Apsara Granny: A Dream Come True


PHNOM PENH – It’s never too late to achieve a dream. The saying goes all the way to a 79-year-old granny, Raksa, who just fulfilled her dream of dressing up in the exquisite golden costume of the mythical dancer Apsara. She had wanted to do so since she was 12 years old.



“I had this dream when I was a young girl. In the past, only the royal family got to see Apsara dancers. Ordinary people like me had no idea what Apsaras looked like,” Raksa said while smiling widely sitting in the Cambodian Children’s Fund (CCF) garden in Phnom Penh’s Stung Meanchey district, where she lives and works.



Before joining the CCF 17 years ago, Raksa lived in extreme poverty, eating the leftover food from street vendors in front of garment factories. She was then discovered by CCF and taken to stay at the community houses, where she was tasked to look after children.



While she has seen several generations of children growing up and completing their dreams in higher education and careers, she always remained hopeful she would one day dress up as an Apsara, even though she was only getting older, straying from the beauty canons normally attributed to celestial dancers.



Granny Raksa. Photo_  Rafael Pech (Cambodia_Streetwise)



A project to highlight women’s resilience



But thanks to a team of professional photographers, she finally could make her dream come true.



To give elders a chance to wear the dancers’ golden costumes, photographers Hao Taing, Ken Bo and Raphael Pech launched the APSARA Granny project, putting the spotlight on mothers and grandmothers.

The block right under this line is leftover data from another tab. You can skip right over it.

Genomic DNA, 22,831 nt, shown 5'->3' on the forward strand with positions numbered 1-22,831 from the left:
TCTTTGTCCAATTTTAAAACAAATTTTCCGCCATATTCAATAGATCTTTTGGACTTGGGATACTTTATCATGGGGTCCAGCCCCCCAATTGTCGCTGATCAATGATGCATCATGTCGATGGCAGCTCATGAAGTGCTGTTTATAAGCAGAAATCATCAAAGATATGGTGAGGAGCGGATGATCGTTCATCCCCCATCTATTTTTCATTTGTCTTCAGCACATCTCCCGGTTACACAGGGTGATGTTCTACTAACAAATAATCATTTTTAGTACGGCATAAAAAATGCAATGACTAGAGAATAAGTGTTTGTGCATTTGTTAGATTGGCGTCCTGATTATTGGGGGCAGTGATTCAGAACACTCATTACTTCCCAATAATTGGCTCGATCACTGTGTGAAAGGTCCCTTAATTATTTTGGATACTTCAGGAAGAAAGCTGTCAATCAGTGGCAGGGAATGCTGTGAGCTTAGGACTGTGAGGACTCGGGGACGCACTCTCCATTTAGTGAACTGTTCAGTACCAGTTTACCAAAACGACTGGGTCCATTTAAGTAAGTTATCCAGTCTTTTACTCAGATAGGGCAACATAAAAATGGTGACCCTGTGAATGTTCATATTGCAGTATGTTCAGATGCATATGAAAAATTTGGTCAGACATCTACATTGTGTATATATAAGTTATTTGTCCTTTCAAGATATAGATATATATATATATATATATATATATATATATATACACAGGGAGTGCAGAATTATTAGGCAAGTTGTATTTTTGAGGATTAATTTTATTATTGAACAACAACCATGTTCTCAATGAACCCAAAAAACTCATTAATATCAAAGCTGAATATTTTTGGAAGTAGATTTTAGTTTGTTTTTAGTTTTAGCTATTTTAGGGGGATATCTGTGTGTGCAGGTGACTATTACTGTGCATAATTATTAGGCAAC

Collaborating with the CFF, the trio set up a surprise dress-up and photoshoot for two grannies under the care of the CCF. By dressing them up as Apsara dancers, their goal was to highlight the resilience of mothers and grandmothers. The photos were released on May 9.



Hao Taing says this project is part of the “Feel the Warmth” campaign, a movement to tell stories about Cambodia beyond Angkor Wat and the Khmer Rouge – the two main topics for which the country is known.



“The campaign aims to use storytelling and creativity to share the friendliness and warmth of the Cambodian people,” he said.



Two Apsaras, 183 years old in total



Granny Raksa was photographed along with her 104-year-old best friend, Granny Mao. The two ladies are inseparable in the CCF compound, and people say they have probably been connected in a former life. 



Like Raksa, Mao was taken away from the streets by the CCF’s granny project, after years of picking up garbage to survive.



Kong Sovannmony, the manager of the CCF granny project, said the two grannies make a great duo for photoshoots as they can portray the emotions and happiness of old ladies in their golden costumes.



Dressing up old ladies as Apsara dancers brings a new taste and idea of how the celestial dancers might look like when aging.



“It was Raksa and Mao’s first time doing a photoshoot, and I was there with them,” he said. “I was very happy. It’s like seeing Queen Indratevi,” he said, referring to Jayamarama 7th’s wife during the Khmer Empire.



Granny Mao. Photo_ Rafael Pech (Cambodia_Streetwise)



Despite her old age, Granny Mao could endure the heaviness of the costumes and jewelry and managed to smile and make lively dancing movements.



“The costumes are heavy, but I remained still for them to put the clothes on me. I heard they said I was pretty, but I don’t know because I couldn’t see myself clearly,” she said. She has bad eyesight due to her old age.



Cambodian Children’s Fund gives hope to children and elders



Kong Sovannmony said 1,700 children are studying under the support of the CCF. The granny project that he is managing was launched in 2012 and has helped almost 300 elderly so far.



This project is for vulnerable old people who do not have a family, cannot pay their medical bills and don’t have shelter. Beneficiaries are from various provinces, such as Takeo, Kampong Cham or Prey Veng.



Living under the CCF, Granny Raksa and Mao see a second life where they can travel, have warm meals three times a day and live with care and support they had never dreamt of getting.



“I don’t know where my life would have been without the CCF,” Mao said.Photo_ Rafael Pech Photo_ Rafael Pech (Cambodia_Streetwise)


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